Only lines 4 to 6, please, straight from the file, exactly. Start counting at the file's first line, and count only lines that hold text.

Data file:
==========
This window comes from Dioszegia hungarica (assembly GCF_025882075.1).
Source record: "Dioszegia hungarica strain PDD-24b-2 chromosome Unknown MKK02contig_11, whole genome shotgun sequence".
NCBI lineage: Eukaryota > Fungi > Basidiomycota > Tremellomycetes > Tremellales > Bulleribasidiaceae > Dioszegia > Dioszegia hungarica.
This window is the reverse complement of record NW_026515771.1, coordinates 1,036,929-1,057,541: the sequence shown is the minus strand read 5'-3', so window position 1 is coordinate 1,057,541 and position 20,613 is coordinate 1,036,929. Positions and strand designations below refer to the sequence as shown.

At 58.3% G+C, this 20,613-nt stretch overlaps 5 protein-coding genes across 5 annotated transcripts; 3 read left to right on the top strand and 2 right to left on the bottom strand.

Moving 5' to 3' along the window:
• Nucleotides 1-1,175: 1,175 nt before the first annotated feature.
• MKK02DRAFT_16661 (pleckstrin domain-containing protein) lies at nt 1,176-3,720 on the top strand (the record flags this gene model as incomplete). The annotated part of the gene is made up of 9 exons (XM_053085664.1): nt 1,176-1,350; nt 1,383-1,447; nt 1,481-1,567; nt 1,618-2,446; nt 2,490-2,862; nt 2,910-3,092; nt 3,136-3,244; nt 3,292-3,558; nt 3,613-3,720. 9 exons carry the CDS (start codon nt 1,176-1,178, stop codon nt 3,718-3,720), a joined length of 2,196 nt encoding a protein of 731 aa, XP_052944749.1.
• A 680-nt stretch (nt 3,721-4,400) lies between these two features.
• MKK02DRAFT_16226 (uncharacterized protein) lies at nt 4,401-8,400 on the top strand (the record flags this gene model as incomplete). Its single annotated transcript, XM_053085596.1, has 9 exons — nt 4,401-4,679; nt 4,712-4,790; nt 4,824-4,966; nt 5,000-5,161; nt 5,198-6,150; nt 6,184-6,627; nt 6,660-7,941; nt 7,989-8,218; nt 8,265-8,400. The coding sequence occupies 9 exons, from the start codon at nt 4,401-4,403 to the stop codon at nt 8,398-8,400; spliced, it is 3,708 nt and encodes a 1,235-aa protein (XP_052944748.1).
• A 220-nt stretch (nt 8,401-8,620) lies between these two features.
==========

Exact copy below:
This window is the reverse complement of record NW_026515771.1, coordinates 1,036,929-1,057,541: the sequence shown is the minus strand read 5'-3', so window position 1 is coordinate 1,057,541 and position 20,613 is coordinate 1,036,929. Positions and strand designations below refer to the sequence as shown.

At 58.3% G+C, this 20,613-nt stretch overlaps 5 protein-coding genes across 5 annotated transcripts; 3 read left to right on the top strand and 2 right to left on the bottom strand.

Moving 5' to 3' along the window: